By Sylvia Kang

Co-Founder and Chief Executive Officer



Women’s health is complicated. One out of six couples face fertility issues. Ovarian reserve, a primary indicator of fertility health, decreases sharply after the age of 35, leaving women to look to fertility specialists. The most common form of fertility treatment is in vitro fertilization (IVF) with an average out of pocket cost of approximately $12k, with no guarantee of success. The IVF approach may consist of multiple rounds before success, and then, once a woman is pregnant, there is the risk of miscarriage. On the opposite end of the spectrum, for older women entering menopause, there can be extreme discomfort.

Hormones matter
All of these complications are heavily rooted in hormone levels. LH and Estrogen levels are tied to ovulation. Progesterone levels confirm ovulation. hCG levels can confirm a pregnancy and fetal health. FSH is tied to ovarian reserve and menopause progress. The connection between hormone levels is critical and the reason why doctors always recommend conducting blood work to check appropriate female hormones related to women’s health issues.

Frequent hospital and lab visits are usually required due to the fluctuation in hormone levels across cycles and from woman to woman. Even with these visits, doctors can only see a snapshot of the hormone pattern. Furthermore, it is extremely hard for patients to interpret data by themselves to make meaningful decisions. All in all, tracking hormones and understanding patterns and trends can be extremely hard and stressful for many women. And often costly.

Can technology help?
One emerging technology that has shown promise in recent years is wearables and activity tracking devices. Unfortunately, despite the many offerings, most of these devices just track basic vitals, such as heart rate, number of steps, hours of sleep, etc. While it can be entertaining (and helpful) for ordinary consumers to know their activity levels, this data is hardly being used for medical decisions.

We need a more effective way to obtain patients’ data which can be clinically meaningful.

How do you measure hormones at home?
The need for better at-home diagnostic testing is driving innovation in women’s health.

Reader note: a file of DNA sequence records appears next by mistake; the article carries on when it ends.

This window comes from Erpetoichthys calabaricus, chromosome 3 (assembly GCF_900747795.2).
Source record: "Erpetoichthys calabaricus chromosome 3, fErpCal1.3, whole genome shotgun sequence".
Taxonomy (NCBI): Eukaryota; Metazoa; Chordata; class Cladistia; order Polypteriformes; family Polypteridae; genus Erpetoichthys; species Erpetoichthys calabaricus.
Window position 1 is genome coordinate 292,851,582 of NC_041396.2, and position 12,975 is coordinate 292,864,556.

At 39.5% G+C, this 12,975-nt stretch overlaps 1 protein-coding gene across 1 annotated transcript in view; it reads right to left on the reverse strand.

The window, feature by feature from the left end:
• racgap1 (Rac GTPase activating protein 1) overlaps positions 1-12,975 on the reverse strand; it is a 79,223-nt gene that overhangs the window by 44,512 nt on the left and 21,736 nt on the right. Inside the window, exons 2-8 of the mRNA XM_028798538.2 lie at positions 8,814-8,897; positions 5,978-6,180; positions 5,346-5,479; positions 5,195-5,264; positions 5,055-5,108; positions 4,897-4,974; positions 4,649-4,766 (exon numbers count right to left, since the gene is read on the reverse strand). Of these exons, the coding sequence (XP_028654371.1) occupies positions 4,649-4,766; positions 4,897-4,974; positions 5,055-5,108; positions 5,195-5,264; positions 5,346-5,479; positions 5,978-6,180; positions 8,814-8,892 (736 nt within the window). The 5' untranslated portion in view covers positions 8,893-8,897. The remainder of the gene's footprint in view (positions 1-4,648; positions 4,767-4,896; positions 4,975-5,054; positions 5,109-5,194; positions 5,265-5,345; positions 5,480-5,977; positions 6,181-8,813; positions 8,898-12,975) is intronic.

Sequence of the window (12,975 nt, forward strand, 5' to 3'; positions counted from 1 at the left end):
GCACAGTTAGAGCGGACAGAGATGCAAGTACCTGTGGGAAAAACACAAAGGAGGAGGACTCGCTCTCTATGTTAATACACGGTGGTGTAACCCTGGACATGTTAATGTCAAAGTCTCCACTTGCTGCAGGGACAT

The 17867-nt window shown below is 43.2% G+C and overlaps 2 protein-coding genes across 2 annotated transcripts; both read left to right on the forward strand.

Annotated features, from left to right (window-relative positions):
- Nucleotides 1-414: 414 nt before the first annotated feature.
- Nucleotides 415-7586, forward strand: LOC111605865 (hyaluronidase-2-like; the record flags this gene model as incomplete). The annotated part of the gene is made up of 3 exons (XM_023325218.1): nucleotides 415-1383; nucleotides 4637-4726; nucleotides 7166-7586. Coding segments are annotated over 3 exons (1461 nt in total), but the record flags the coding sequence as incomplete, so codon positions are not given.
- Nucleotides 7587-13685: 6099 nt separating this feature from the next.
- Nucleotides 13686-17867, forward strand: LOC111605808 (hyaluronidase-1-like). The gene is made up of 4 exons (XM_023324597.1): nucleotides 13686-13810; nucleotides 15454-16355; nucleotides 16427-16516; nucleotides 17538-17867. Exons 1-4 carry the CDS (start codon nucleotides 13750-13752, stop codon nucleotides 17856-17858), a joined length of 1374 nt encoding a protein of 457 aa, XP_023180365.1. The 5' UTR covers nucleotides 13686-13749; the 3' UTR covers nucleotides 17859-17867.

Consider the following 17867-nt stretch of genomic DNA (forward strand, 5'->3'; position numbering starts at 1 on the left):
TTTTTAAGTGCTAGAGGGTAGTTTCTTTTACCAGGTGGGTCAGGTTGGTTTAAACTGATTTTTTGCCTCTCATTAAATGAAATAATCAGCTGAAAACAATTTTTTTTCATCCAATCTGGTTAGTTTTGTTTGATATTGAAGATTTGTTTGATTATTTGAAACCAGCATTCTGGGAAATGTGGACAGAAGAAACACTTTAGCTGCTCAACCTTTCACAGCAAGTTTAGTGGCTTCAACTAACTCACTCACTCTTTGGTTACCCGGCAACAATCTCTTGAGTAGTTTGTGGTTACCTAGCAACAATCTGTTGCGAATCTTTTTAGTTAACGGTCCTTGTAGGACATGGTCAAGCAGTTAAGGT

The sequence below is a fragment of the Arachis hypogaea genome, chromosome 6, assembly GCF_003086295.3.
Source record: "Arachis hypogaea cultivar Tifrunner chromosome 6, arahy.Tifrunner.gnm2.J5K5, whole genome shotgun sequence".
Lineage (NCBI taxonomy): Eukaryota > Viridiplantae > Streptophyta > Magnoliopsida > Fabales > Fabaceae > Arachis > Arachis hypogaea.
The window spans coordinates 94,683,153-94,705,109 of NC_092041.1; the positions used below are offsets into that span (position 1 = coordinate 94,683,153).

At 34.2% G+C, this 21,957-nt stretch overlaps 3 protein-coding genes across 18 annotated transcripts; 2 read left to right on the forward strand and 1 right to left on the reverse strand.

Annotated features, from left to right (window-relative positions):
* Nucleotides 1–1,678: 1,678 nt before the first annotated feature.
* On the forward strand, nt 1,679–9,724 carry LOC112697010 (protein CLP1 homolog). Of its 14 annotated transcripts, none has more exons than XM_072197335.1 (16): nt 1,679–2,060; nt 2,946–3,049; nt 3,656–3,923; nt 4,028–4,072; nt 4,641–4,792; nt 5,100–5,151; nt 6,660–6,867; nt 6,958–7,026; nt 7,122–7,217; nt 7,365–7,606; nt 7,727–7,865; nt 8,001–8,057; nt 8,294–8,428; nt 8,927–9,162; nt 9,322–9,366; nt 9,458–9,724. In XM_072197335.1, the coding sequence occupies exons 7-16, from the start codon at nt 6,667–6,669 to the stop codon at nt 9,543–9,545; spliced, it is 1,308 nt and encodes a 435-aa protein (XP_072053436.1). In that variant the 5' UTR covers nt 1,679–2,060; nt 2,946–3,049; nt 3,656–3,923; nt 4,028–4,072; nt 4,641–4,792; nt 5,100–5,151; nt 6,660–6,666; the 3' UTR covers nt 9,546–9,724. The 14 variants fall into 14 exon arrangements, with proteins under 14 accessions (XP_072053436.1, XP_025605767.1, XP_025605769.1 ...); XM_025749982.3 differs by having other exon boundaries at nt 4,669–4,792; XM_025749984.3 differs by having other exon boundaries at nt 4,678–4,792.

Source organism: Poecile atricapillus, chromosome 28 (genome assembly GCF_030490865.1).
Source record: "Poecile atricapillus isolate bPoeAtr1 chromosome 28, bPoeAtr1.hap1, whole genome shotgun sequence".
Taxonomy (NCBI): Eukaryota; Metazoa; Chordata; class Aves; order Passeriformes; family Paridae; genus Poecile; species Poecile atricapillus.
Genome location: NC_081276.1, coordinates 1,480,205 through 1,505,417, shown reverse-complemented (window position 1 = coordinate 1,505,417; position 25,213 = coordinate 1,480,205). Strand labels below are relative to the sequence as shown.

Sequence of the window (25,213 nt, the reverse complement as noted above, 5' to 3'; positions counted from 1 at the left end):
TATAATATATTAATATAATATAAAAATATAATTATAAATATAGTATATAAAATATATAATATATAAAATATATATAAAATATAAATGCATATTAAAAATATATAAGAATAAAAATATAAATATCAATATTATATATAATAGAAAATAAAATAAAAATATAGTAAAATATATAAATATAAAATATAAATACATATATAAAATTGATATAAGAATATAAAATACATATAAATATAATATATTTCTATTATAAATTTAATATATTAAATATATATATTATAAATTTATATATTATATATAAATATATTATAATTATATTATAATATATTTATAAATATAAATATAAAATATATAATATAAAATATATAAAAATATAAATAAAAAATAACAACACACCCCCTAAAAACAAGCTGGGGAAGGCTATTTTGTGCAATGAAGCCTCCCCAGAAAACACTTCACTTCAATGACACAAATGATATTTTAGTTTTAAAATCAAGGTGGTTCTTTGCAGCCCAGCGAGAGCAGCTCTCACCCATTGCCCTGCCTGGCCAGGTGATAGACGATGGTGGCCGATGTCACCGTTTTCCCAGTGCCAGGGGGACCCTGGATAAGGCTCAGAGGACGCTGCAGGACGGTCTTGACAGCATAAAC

Yet, there is more that can be done. The current trend is towards accuracy and convenience, at a low cost. Mira, a comprehensive women’s health testing platform, tracks ovulation, measures ovarian reserve, tracks fetal health, and monitors menopause and hormone imbalance at home—all through a urine test. With a palm-sized smart, connected analyzer, it has reached 99% accuracy in 400 patient clinical trials when compared with professional labs. That’s because it uses immunofluorescence technology, the same gold standard used in hospitals. The hormone data is automatically managed to eliminate manual charting. The AI technology learns a women’s personalized cycle variability and the Mira Analyzer reads the hormone concentrations and transfers the data to the Mira App.

If a woman is trying to conceive, a companion app charts her cycle patterns. She can then share her health status with her partner and doctor. Integrated AI learns her personal variability and lifestyle, and tells her exactly when to try for a baby by tracking ovulation. The Mira blog educates her on health-related behaviors. A telemedicine component optionally connects her with doctors. She consults with doctors rather than seeking answers randomly online. An ovarian reserve test tells her the best time to have a baby or monitors her menopause progress. The device measures her actual hormone concentrations instead of a positive or negative estimation.

Clinical Impact
By tracking actual hormone levels related to a woman’s ovarian reserve and ovulation, advanced technology can help consumers who are trying to conceive or trying to avoid pregnancy. In addition, such technology can also detect early pregnancy, track fetal growth and detect early signs of miscarriage as well as track menopause progress.

With continuous and lab-graded measurements, doctors have access to patients’ data that they previously never had, allowing them to provide personalized treatment plans. The accumulated health information can be used to understand and predict disease patterns with the assistance of AI and decrease the time patients spend going to labs. This also reduces costs associated with managing and conducting the lab tests.

Giving Consumers the Power Over Their Health
Technology can and should give patients more power to make more of their own health decisions, rather than having doctors make all the decisions for them. As health care consumers, a better education and understanding of one’s own health helps one to stay healthier, be more productive, and have better family relationships. This is especially true for women.

Historically,, data driving an individual woman’s health has been lacking. Most women don’t know their ovarian reserve level, making it harder to balance the timing of having a baby versus career growth.

The right technology can provide the data that gives consumers all over the world more power and control over their life, family, and career. We are seeing substantial developments in that direction for women’s health. I expect we’ll see similar at-home smart, connected technology advancements in many other health related areas in the near future.

Sylvia Kang is the co-founder and CEO of Quanovate. She has built the U.S. operation and is responsible for the commercialization of Quanovate’s product, Mira. She is committed to bringing point-of-care technology to improve consumers’ health.

Sylvia holds an M.B.A. from Cornell University, and a M.S. in Biomedical Engineering from Columbia University. She is also a concert pianist who has won multiple international piano competitions in France, China, and Hong Kong.

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